Q: What is the purpose of ritualistic sacrifices?
Ans: To gradually revive the spiritual realization of the living entities.
They prayed: O creator of the universe, we are glad; what you have produced is well done. Since ritualistic acts have now been established soundly in this human form, we shall all share the sacrificial oblations. (SB 3.20.18)
Srila Prabhupada writes in his purport to the above verse : The importance of sacrifice is also mentioned in Bhagavad-gītā, Third Chapter, verse 10. The Lord confirms there that in the beginning of creation Brahmā created the Manus, along with the ritualistic sacrificial method, and blessed them: “Continue these sacrificial rites, and you will be gradually elevated to your proper position of self-realization and will also enjoy material happiness.” All the living entities created by Brahmā are conditioned souls and are inclined to lord it over material nature. The purpose of sacrificial rituals is to revive, gradually, the spiritual realization of the living entities. That is the beginning of life within this universe. These sacrificial rituals, however, are intended to please the Supreme Lord. Unless one pleases the Supreme Lord, or unless one is Kṛṣṇa conscious, one cannot be happy either in material enjoyment or in spiritual realization.
Q: Does these ritualistic sacrifices in themselves suffice to make us a spiritually realised soul ?
Reply : No. Srila Prabhupada explains in the purport of SB 3.20.52 The ritualistic performances of sacrifice are meant for material economic development; in other words, they are meant to keep the body in good condition for cultivation of spiritual knowledge. But for actual attainment of spiritual knowledge, other qualifications are needed. What is essential is vidyā, or worship of the Supreme Lord. Sometimes the word yoga is used to refer to the gymnastic performances of different bodily postures which help mental concentration. Generally, the different bodily postures in the yoga system are accepted by less intelligent men to be the end of yoga, but actually they are meant to concentrate the mind upon the Supersoul. After creating persons for economic development, Brahmā created sages who would set the example for spiritual realization.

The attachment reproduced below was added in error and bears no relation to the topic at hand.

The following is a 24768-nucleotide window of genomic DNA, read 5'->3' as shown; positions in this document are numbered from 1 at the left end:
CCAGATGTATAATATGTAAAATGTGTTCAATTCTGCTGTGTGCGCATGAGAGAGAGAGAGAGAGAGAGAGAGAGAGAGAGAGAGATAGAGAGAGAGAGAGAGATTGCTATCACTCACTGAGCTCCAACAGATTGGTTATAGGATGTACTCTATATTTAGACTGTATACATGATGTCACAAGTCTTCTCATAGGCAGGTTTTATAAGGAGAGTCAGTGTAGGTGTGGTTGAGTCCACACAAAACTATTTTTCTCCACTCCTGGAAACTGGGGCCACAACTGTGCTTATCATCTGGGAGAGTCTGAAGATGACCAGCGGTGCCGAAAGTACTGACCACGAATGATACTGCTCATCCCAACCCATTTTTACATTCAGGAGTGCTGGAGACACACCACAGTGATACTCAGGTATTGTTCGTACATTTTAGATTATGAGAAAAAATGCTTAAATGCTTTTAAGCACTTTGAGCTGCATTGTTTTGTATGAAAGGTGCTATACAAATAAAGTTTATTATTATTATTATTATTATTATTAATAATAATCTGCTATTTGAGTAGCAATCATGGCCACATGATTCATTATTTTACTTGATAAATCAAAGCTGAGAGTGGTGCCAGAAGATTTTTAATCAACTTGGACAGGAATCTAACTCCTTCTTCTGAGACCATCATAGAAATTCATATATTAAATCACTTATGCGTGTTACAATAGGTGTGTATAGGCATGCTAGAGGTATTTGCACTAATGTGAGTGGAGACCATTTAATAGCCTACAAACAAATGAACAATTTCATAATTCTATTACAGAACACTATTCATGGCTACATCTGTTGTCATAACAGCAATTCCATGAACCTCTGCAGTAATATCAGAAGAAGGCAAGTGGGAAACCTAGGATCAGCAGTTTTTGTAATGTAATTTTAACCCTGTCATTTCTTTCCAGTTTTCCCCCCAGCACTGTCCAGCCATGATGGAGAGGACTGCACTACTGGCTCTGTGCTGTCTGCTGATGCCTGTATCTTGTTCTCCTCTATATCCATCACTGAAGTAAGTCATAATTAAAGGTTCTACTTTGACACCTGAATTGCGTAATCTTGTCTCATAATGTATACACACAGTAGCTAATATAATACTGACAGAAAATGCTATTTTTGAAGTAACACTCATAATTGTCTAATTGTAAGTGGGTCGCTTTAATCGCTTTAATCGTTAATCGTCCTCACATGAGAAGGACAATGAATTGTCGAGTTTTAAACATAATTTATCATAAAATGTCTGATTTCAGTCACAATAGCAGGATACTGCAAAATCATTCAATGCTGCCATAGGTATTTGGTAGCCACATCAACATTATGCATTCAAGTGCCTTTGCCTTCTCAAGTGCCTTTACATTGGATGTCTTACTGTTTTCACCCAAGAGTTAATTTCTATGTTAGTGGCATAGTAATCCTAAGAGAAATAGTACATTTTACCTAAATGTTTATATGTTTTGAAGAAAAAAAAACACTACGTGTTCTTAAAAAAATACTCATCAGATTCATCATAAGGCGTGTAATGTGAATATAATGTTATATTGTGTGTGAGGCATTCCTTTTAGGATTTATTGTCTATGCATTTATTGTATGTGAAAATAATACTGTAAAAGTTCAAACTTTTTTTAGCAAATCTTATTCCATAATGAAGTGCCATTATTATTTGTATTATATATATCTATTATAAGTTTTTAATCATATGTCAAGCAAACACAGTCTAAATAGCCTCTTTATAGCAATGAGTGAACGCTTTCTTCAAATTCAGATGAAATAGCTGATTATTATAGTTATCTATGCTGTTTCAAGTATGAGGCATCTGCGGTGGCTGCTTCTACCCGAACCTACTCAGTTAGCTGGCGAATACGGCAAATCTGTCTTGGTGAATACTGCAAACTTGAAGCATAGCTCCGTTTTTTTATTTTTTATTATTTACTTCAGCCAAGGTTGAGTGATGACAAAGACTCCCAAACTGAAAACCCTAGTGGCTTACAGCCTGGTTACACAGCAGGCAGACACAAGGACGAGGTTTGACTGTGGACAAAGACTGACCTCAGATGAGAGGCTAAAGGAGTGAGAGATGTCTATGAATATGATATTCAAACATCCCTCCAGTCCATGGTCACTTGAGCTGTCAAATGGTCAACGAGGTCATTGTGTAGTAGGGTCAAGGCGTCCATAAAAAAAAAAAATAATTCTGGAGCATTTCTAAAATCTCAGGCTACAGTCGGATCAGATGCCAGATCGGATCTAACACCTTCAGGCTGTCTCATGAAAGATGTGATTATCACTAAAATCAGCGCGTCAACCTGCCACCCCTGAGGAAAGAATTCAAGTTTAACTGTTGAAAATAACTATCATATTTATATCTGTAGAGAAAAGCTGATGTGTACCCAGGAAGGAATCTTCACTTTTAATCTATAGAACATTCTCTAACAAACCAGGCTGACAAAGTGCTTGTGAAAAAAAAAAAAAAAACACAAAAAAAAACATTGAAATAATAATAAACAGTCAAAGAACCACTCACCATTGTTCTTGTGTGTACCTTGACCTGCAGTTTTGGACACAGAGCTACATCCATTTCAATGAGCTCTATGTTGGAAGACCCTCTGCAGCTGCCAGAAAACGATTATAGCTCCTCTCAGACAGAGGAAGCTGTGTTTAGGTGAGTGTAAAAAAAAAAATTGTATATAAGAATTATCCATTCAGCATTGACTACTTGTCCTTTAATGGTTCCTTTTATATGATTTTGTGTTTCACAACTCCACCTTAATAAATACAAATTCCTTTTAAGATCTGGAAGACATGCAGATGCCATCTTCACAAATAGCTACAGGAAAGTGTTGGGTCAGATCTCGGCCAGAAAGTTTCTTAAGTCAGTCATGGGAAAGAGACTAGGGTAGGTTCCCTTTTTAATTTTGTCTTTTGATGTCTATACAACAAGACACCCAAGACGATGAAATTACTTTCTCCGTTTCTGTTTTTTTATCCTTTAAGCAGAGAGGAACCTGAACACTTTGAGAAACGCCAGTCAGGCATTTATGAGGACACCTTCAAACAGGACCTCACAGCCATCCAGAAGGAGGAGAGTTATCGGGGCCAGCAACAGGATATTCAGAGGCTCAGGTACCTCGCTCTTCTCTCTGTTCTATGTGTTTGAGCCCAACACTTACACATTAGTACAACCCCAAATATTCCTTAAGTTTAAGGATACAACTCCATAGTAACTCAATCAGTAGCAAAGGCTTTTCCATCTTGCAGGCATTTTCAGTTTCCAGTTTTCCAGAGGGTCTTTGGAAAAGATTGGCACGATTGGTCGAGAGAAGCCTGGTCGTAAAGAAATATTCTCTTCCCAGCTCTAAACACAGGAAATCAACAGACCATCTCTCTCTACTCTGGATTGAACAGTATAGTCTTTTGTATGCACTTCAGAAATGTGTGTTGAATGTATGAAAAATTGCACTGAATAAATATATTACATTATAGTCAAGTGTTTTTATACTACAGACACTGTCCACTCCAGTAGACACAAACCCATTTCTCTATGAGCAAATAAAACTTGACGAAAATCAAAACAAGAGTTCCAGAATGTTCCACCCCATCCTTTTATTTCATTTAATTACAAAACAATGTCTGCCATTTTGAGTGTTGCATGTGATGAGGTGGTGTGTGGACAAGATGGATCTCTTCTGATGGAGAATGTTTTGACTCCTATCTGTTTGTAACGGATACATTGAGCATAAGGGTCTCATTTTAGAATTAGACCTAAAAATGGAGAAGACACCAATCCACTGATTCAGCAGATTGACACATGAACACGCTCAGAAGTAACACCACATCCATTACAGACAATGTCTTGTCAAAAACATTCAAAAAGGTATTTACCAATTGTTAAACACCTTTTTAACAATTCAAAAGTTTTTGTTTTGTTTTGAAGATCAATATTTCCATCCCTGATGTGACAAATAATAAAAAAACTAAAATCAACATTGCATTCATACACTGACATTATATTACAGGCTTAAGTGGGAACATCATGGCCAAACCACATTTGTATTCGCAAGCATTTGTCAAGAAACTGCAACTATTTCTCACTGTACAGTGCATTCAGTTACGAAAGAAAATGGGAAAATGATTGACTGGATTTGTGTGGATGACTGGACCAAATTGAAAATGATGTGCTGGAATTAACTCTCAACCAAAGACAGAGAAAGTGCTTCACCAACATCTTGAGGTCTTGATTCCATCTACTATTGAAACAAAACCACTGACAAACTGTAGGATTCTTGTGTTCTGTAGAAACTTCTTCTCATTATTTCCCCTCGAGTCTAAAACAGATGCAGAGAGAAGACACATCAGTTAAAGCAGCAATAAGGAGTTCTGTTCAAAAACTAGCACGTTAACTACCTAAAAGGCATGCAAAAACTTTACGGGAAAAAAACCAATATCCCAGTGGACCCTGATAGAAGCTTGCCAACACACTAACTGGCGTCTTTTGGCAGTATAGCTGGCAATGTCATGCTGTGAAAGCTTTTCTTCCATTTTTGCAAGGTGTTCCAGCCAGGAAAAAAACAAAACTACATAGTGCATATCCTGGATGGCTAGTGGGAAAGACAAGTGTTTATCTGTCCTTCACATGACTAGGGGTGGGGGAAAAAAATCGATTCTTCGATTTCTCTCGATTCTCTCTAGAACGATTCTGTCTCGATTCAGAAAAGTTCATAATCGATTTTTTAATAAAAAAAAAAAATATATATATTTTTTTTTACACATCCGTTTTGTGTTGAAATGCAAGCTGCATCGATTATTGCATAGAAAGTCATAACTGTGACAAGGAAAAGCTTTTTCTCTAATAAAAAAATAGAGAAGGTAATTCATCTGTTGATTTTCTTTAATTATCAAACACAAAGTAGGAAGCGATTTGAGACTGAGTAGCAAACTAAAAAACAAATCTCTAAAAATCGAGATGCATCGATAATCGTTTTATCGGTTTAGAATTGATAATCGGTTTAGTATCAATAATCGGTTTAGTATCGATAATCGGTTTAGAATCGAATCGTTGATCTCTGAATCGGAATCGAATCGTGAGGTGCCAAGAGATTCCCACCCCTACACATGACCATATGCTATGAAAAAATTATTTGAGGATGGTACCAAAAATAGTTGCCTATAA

Q: Can one enjoy the material world and also become spiritually realised ?
Ans : No.
To each one of these sons the unborn creator of the universe gave a part of his own body, which was characterized by deep meditation, mental concentration, supernatural power, austerity, adoration and renunciation. (SB 3.20.53)
Srila Prabhupada expands it further in his purport : The word viraktimat in this verse means “possessed of the qualification of renunciation.” Spiritual realization cannot be attained by materialistic persons. For those who are addicted to sense enjoyment, spiritual realization is not possible. In Bhagavad-gītā it is stated that those who are too attached to seeking material possessions and material enjoyment cannot reach yoga-samādhi, absorption in Kṛṣṇa consciousness. Propaganda that one can enjoy this life materially and at the same time spiritually advance is simply bogus. The principles of renunciation are four: (1) to avoid illicit sex life, (2) to avoid meat-eating, (3) to avoid intoxication and (4) to avoid gambling. These four principles are called tapasya, or austerity. To absorb the mind in the Supreme in Kṛṣṇa consciousness is the process of spiritual realization.
All glories to Srimad Bhagavatam.
All glories to Sri Guru and Gauranga.
All glories to Srila Prabhupada.